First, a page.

Toowoomba’s CBD has been revitalised – and not just from the pandemic restrictions having been lifted. Downtown Toowoomba is a place bristling with new eateries bringing all sorts of international cuisine and tastes to a contemporary food scene.
However a CBD cannot survive on coffee and cake alone. The urban sprawl to outlying shopping centres, the convenience of online trawling and the lure of shopping trips to Brisbane has seen the demise of many regional town centres. Not so Toowoomba. The TRCouncil has been diligent in its renewal planning and the CBD is a comfortable mix of historical heritge building designs, and contemporary class with eyes firmly on the future.
Kwon Sang Walk is one such contemporary addition. This recognition of its Chineses origins is seen in the designed and built walkway connecting the library, Art Gallery and City Hall precincts at the southern CBD section of Ruthven Street to the entrance to the Oaks Hotel complex in Annand Street. The laneway gives easy and pleasant access to the high quality boutique shops in the laneway through to the car park in Annand Street and then on to the Empire Theatre and Neil Street businesses.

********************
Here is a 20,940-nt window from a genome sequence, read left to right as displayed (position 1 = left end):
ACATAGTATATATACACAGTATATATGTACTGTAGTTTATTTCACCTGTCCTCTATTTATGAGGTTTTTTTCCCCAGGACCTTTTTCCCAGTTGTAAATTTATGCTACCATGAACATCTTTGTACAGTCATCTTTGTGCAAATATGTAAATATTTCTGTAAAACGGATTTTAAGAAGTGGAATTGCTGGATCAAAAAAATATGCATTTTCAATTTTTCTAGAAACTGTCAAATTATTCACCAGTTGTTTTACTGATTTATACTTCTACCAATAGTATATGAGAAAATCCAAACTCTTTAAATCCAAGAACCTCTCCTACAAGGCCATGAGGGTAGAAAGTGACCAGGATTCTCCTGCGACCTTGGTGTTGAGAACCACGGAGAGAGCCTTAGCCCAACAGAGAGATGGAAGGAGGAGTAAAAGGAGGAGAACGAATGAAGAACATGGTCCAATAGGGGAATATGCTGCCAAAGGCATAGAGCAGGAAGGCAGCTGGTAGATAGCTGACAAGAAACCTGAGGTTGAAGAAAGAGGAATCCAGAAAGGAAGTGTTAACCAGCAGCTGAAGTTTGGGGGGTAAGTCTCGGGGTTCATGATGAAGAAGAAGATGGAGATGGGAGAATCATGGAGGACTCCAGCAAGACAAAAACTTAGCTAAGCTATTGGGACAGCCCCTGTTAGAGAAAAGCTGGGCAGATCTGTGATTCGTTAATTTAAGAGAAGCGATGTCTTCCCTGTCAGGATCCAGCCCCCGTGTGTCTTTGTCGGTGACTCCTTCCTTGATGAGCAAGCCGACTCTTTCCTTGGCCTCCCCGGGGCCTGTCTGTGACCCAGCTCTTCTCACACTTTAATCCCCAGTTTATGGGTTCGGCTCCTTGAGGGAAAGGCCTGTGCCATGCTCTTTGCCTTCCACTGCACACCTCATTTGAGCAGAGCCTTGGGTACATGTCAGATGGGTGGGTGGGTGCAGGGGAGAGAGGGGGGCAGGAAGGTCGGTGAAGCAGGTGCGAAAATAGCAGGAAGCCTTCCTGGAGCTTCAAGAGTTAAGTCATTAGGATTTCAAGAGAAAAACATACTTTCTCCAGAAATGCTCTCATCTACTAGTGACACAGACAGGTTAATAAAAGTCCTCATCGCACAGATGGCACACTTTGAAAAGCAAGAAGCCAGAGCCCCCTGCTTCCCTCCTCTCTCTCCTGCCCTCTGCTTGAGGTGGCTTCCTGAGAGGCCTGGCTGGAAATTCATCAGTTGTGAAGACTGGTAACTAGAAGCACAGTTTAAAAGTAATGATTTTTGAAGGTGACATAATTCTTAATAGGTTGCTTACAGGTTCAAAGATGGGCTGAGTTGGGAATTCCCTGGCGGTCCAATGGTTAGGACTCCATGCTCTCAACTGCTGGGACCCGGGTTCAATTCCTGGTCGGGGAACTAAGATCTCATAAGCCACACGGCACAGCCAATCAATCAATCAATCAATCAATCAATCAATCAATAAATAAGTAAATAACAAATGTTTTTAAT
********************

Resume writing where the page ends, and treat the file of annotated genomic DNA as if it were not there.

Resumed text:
Designed to acknowledge and appreciate the contribution of the Chineses immigrant, Hock Sing, who, in 1883 imported Chinese goods and established a store at 552 Ruthven Street. The name was changed to Kwong Sang in 1901 and the store reflected its meaning – always welcome, always open. It seems to have been a community gathering place and with a Chinese Altar, also a religious centre. This altar is now in the Queensland Museum.
In 1957, next to the store, his son, Diamond Lum, opened the first Chineses restaurant, the Cathay Cafe. Though no evidence of the original store was found during the development of the Council owned site, the tribute to its past lies firmly in the oriental and artistic features.
Kwong Sang Walk is now an embedded part of Toowoomba, and worth a wander.
Telĺ your friends about it, too.
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